"Cost breakdown for Gizmotron repair:

    Cost of materials: $0.02 Knowing where to put the "X": $10,000"

  • GeorgeOfTheJungle (unregistered) in reply to programmer x

    Hence the term Reboot. Okay, I know everyone was thinking it, but nobody was going to say it!

  • Geekguy (unregistered) in reply to programmer x

    Isn't that the whole point of an IBM machine.

    Its better Manually. (IBM).

  • 111 (unregistered)
    Comment held for moderation.
  • Pedro Melo (unregistered)

    Its the last paragraph that makes this art. The fact that they unplugged, moved it to the corner and plugged it again demonstrates the IT department mentality.

  • Ellie Greene (unregistered)

    I am sad for the poor neglected robot, spending its last days vainly searching for purpose, attempting to fulfill its purpose one last time.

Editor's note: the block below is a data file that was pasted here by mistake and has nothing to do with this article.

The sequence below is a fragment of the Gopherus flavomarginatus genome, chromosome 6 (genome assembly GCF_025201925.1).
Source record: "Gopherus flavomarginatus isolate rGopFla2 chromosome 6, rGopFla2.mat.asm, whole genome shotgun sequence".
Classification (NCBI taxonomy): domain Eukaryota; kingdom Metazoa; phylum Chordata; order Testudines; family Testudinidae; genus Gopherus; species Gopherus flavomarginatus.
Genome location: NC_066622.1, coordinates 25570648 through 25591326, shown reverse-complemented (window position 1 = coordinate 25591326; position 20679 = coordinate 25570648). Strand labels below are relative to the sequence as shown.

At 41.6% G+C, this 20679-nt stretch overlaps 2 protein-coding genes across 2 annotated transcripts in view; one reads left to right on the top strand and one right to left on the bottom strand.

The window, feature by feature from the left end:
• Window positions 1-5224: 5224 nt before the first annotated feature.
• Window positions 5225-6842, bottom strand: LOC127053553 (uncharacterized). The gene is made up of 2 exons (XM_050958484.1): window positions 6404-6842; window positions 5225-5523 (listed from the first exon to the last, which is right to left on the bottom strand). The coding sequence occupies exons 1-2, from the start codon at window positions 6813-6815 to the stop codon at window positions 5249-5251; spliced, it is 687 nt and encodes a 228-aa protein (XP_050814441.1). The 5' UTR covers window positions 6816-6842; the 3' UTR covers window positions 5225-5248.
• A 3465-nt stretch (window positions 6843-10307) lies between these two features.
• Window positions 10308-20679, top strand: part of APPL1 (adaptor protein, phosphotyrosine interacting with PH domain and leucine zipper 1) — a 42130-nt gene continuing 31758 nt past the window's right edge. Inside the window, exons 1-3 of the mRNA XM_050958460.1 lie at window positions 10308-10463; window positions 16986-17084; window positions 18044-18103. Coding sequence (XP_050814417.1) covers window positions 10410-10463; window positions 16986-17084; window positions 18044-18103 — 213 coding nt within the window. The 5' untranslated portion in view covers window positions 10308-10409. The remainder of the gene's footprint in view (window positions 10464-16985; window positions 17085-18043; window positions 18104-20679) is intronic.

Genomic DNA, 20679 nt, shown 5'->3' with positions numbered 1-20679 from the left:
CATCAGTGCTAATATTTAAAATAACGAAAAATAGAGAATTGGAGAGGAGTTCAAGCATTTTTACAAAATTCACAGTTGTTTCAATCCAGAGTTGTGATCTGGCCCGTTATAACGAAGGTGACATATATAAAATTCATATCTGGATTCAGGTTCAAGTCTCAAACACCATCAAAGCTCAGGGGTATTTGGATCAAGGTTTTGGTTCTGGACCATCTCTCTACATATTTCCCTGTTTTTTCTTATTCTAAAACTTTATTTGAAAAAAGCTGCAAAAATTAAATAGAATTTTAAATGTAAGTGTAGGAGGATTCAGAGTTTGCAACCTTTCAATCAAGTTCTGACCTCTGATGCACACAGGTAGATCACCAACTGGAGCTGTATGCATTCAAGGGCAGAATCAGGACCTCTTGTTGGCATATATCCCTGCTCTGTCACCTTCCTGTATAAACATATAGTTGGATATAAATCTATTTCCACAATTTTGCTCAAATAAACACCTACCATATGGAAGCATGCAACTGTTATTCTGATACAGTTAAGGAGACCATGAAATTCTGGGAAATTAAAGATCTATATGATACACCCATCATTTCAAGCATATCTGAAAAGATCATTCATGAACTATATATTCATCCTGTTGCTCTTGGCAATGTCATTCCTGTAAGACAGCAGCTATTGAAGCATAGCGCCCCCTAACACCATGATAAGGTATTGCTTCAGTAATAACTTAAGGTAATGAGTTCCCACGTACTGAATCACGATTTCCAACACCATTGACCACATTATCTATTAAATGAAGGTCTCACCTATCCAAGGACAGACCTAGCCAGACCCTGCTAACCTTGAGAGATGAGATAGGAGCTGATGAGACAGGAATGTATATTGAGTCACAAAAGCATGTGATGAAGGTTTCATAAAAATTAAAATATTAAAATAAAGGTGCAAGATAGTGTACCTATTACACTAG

-ellie

  • evilspoons (cs)

    Hmm, this thread appears to have been rendered unclean by at least two spambots. Boo.

  • Truthiness (unregistered)

    Its simple in 2010, We just hire an indian to stand by the machine.

    Reboot now?

  • tester (unregistered)

    why do I feel sorry for that computer? :(

  • me (unregistered) in reply to Pink Duck

    no, the replacement had a different ip address, so when the robot pinged the old one, it got no redponse.

  • eric bloedow (unregistered)

    one of the comments reminds me of a story i heard: a printer always crashed when trying to print any job with more than 50 pages-UNLESS someone watched it, then it would work properly! the problem turned out to be caused by static buildup, and it didn't happen when someone was watching, because they would usually LEAN ON IT, thus grounding it! so the addition of a grounding wire fixed the problem...temporarily! when the printer was moved to a different location, the problem came back, because the grounding wire was left behind!